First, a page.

Real evidence rejected in spy caseThe National Intelligence Service initially provided factual evidence to the prosecution in an appeals case against a Korean-Chinese man suspected of espionage; however, the prosecution apparently refused it and demanded additional immigration records, which resulted in an unprecedented fabrication scandal, sources told the JoongAng Ilbo yesterday.
In September, as requested by the prosecution, the country’s top spy agency obtained the official immigration records of Yu Wu-seong, a Korean-Chinese man living in Seoul who is suspected of spying for Pyongyang.
At the time, the prosecutors argued that Yu, who worked as a civil servant in South Korea, leaked the personal information of 200 defectors living in the South to the regime. They further claimed that Yu visited North Korea twice in 2006 via China, between May 23 and May 27, and May 27 and June 10. Yu admitted to taking the first trip, saying he attended his mother’s funeral, but denied the second.
The entry and exit record for Yu that the NIS initially obtained was a printed page from the Chinese immigration office’s official website. The agents were apparently able to open and print Yu’s immigration record from the site to prove his first trip between China and North Korean in 2006, though the document was without an official seal from the Chinese government or other relevant organizations.
According to the sources, the NIS printed the page after one of its officials was granted permission from a Chinese government official to access it.
The printed page contained the same information as the evidence submitted by Yu’s attorneys and was confirmed by the Chinese Embassy to be a legitimate record of Yu’s first visit to North Korea. When the prosecutors allegedly received the printed document from the spy agency, they knew it was a factual record, sources said.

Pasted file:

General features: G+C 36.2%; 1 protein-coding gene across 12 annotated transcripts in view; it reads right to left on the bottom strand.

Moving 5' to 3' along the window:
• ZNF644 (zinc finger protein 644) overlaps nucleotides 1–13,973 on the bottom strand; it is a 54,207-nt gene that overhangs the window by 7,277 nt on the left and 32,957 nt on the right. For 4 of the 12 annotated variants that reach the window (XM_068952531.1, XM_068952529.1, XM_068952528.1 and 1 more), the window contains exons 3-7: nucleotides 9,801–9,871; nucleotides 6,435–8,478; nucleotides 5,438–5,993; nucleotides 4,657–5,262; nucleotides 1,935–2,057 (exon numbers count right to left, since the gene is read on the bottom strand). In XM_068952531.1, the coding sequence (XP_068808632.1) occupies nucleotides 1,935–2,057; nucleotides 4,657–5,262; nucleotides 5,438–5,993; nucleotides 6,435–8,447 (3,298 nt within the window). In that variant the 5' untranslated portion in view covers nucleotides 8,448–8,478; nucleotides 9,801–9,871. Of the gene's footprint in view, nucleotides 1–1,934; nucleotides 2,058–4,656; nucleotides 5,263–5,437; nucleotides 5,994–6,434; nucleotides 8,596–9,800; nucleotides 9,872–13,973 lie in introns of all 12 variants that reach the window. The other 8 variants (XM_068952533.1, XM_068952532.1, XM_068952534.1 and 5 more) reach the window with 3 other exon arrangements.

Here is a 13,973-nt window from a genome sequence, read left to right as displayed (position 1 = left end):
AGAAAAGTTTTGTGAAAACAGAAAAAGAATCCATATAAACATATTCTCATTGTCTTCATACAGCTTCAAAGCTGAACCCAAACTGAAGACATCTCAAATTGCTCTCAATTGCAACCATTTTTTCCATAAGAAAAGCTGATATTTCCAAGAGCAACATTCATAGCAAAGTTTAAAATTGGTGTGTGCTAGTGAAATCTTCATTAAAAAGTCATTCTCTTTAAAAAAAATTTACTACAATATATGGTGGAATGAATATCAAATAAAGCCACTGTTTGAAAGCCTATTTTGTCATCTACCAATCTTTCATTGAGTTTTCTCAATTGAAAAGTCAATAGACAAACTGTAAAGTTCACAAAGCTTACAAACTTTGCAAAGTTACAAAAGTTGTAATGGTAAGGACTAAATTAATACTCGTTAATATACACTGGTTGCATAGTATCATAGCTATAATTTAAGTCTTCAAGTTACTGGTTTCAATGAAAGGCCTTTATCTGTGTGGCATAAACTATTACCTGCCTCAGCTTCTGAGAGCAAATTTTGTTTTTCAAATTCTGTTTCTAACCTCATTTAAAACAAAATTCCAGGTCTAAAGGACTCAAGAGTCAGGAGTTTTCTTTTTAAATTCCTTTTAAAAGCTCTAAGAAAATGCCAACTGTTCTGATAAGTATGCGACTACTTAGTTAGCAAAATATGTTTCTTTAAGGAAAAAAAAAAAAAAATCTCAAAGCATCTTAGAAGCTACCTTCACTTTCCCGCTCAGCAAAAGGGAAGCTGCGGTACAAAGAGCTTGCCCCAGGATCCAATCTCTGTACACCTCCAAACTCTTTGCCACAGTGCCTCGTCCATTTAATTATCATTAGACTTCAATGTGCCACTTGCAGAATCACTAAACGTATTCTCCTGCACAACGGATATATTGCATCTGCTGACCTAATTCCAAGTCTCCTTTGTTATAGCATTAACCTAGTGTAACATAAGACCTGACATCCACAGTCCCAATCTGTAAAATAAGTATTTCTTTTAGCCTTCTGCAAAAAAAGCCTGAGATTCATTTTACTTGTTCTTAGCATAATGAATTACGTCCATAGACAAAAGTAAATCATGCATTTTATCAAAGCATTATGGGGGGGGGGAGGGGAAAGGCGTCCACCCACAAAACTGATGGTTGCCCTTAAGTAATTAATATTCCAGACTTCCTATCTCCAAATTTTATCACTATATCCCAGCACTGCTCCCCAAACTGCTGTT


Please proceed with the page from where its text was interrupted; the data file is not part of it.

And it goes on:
But the prosecution told the spy agency that it could not use the page, citing that the document did not have an official seal and therefore could not be submitted to the court.
The fabrication controversy surrounds documents that were provided by the NIS and submitted to the court by the prosecution afterward, which were later confirmed by the Chinese Embassy in Seoul to be false: the entry and exit records for Yu between China and North Korea in 2006 and two letters confirming those records from the Helong police station in China and the Sanhe immigration office.
On Saturday, the prosecution arrested an NIS agent allegedly involved in the fabrication of those papers. The agent, only identified as Kim, worked in China to collect intelligence regarding North Korean affairs. An outsourced broker, who was questioned in the case last week, said he referred to the man simply as “Boss Kim.”
“Kim and other outsourced brokers obtained the original record first through the Chinese government official, but the prosecution [in the appeals case] said the document would be unable to be used in court,” said an official in the prosecution investigating the fabrication. “So the NIS could have fabricated the other documents based on this printed page.”
On Saturday, the Seoul Central District Court issued a temporary arrest and detention warrant for Kim, who they suspect directed the fabrication of the additionally submitted documents obtained by outsourced brokers.
At the hearing on Tuesday, Kim denied the allegations against him and claimed he never knew the documents were falsified. However, one of the brokers, who obtained the confirmation letter from Sanhe immigration office, claimed at the hearing that Kim was already aware that the document he had provided was fake and that the agent had directed his actions.
BY JUNG HYO-SIK, KIM HEE-JIN [firstname.lastname@example.org]
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